In an interview for IBNA news agency, the prominent Albanian journalist and analyst, Aleksander Cipa talks about the situation of media in Albania. He considers the situation with the media as problematic. Why does he believe that today’s journalism is worse than in the first period of pluralist media that started in the ‘90s
IBNA: What is the main problem of the Albanian media?
Cipa: Albanian media today face important problems, which cannot compare to each other, but together, they relate to what the public judges. Lack of trust, loss of the integrity of reports and escape from objectivity. Media are usurped by owners and their interests. Therefore, journalists in these media are mere employees without a status, without a contract and integrity, for as long as they remain in their temporary jobs. After leaving these media, they always whisper the reason to their colleagues, but never make it public and they never announce it as a denouncing act. Colleagues do not offer public solidarity and they do not publish the reason. After this, the other problems follow. Among the main ones I would mention professionalism. It’s lacking more and more amid the media and journalists this is very serious. The mockery with this lack of professionalism has gone as far as the fact that the main political parties have formed their newsrooms in order to distribute readymade reports for broadcast and first of all, to be sent to the editors in chief and news directors(!)
IBNA: Another problem of the media in Albania relates to low salaries that most of journalists are paid, especially, as you mentioned above, the problem with the delays in the payment. Many of them are paid several months later. As a Union, do you see this as a serious problem and have you made efforts to help for a solution?
Cipa: This problem doesn’t relate to the low salaries, but with the delayed and denied salaries. This is a problem which for many years has related to the reason from which it stems, with informality. The system of payments in Albanian media is entirely informal, depending on the will of owners or administrators. This has led to many cases where monthly salaries have not been received on time and there have also been cases where salaries have only been paid twice in six months. We’re the first to denounce this reality. We have created the tradition of e monthly periodical denouncement. We have held negotiations, demanded the intervention of the Work Inspectorate and we have also dealt with the courts of the country. There are many cases of denouncement and lawsuits at the Court of Tirana for 2014. We have mobilized all representatives of the institutions in the country, the former PM, the President, ministers, OSCE and many ambassadors. We have also demanded a hearing at the parliamentary committee for media and social wellbeing. Our challenge relates to solving the issue of the lost social security contributions for Albanian journalists in the past 20 years.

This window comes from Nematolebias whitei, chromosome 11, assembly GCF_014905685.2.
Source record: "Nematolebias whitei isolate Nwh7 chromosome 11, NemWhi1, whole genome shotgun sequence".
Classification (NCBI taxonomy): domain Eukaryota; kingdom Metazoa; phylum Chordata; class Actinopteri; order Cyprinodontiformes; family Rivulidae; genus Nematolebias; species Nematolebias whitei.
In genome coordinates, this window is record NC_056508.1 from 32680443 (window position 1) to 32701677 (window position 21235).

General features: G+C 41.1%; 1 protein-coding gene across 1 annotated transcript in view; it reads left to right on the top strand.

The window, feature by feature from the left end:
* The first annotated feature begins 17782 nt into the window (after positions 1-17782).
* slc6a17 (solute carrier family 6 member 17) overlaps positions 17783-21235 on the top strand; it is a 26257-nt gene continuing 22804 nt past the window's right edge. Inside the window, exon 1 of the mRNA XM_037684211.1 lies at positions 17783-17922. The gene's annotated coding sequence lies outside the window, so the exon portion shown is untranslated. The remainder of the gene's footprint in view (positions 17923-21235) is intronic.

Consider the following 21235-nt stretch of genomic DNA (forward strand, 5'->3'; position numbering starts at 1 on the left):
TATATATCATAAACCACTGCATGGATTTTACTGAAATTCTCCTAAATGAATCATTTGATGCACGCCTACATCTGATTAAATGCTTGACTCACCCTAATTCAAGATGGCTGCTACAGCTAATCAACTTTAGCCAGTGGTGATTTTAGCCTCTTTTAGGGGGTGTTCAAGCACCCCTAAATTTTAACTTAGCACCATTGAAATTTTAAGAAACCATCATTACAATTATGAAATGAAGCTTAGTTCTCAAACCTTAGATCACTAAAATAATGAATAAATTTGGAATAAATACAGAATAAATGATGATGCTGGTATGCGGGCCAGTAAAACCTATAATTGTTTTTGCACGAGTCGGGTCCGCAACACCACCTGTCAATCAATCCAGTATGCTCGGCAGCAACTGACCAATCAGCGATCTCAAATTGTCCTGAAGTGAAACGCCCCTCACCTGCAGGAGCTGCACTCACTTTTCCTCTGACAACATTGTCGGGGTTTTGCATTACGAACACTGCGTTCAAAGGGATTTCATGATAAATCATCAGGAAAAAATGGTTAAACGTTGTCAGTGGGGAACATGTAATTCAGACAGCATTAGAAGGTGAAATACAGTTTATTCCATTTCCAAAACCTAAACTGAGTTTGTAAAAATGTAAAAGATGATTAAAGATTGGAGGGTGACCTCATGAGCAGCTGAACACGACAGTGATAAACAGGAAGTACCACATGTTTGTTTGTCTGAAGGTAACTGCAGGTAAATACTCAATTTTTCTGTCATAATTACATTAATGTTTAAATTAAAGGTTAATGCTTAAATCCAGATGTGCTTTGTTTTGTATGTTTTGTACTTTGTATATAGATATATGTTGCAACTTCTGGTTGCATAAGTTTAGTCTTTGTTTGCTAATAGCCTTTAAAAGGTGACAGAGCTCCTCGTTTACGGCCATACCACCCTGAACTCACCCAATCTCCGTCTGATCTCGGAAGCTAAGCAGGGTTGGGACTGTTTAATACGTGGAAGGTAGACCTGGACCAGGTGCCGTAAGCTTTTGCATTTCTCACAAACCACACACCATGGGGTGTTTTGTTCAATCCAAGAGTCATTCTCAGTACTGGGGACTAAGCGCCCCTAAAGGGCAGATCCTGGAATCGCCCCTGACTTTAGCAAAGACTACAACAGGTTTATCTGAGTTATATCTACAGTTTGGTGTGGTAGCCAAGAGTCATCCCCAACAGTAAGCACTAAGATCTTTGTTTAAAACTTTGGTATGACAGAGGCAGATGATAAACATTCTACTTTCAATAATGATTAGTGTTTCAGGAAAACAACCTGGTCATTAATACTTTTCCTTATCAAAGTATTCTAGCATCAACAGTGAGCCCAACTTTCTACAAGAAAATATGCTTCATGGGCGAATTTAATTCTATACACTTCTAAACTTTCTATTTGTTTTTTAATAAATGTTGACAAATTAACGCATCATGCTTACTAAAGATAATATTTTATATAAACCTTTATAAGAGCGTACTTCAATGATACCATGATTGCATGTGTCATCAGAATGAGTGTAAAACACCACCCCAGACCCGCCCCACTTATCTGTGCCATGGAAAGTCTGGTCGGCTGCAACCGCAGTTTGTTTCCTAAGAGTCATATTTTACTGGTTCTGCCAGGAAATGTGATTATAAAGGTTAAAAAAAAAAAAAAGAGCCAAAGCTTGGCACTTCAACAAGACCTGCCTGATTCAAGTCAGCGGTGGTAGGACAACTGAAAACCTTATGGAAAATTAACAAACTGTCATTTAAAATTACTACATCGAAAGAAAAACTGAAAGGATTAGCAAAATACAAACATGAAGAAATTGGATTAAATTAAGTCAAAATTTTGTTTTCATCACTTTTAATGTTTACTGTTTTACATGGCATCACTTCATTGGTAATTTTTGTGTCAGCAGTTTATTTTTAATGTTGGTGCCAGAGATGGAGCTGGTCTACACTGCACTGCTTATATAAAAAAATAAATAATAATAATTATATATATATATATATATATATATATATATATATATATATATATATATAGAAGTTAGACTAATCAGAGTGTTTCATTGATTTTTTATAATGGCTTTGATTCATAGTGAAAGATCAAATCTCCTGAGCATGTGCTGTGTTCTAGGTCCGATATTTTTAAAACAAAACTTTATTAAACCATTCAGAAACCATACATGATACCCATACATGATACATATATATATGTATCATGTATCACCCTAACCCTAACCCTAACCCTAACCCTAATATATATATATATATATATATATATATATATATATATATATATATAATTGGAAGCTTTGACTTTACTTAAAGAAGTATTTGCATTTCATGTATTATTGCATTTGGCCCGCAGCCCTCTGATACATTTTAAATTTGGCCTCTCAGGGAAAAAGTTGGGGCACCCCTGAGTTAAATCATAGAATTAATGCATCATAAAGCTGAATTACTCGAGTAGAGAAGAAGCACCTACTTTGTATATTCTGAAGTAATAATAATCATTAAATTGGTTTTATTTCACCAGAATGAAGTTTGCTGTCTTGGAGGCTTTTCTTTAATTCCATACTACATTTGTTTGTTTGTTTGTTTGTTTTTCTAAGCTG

IBNA: The situation seems gloomy in the media, but do you think that Albania has independent and free media to do their job?
Cipa: Albania has free media that attacks and at the same time, media that love the attacked side. This freedom has nothing to do with the journalist, but with the use of media by its owner. There are media in Albania which have leeway in reporting news in the form of gossip, because professional reporting has long died. Freedom of media in the country has turned into freedom to change partnership with politics and people in power. If we want true free media, then we can see it in online media. Meanwhile, in classic media, newspapers and TV channels, this freedom “has died without an obituary”. Of course, there are free journalists and I know some of them and I’m also optimistic that I will see more of them in the future.